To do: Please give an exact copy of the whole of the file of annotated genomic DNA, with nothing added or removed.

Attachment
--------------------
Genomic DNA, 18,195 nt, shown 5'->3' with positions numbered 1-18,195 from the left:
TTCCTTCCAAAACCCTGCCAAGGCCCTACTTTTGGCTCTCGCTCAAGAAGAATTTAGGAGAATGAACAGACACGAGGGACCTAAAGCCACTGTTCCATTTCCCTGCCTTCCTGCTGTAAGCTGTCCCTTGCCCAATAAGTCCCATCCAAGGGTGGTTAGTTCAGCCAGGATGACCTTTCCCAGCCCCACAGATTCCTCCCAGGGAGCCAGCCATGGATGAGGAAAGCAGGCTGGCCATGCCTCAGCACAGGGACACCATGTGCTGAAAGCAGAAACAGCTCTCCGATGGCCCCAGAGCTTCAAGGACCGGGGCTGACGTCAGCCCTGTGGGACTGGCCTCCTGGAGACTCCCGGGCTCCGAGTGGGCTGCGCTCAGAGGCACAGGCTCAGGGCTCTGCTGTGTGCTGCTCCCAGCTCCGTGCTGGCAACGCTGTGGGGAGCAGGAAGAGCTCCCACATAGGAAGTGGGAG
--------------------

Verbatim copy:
Genomic DNA, 18,195 nt, shown 5'->3' with positions numbered 1-18,195 from the left:
TTCCTTCCAAAACCCTGCCAAGGCCCTACTTTTGGCTCTCGCTCAAGAAGAATTTAGGAGAATGAACAGACACGAGGGACCTAAAGCCACTGTTCCATTTCCCTGCCTTCCTGCTGTAAGCTGTCCCTTGCCCAATAAGTCCCATCCAAGGGTGGTTAGTTCAGCCAGGATGACCTTTCCCAGCCCCACAGATTCCTCCCAGGGAGCCAGCCATGGATGAGGAAAGCAGGCTGGCCATGCCTCAGCACAGGGACACCATGTGCTGAAAGCAGAAACAGCTCTCCGATGGCCCCAGAGCTTCAAGGACCGGGGCTGACGTCAGCCCTGTGGGACTGGCCTCCTGGAGACTCCCGGGCTCCGAGTGGGCTGCGCTCAGAGGCACAGGCTCAGGGCTCTGCTGTGTGCTGCTCCCAGCTCCGTGCTGGCAACGCTGTGGGGAGCAGGAAGAGCTCCCACATAGGAAGTGGGAG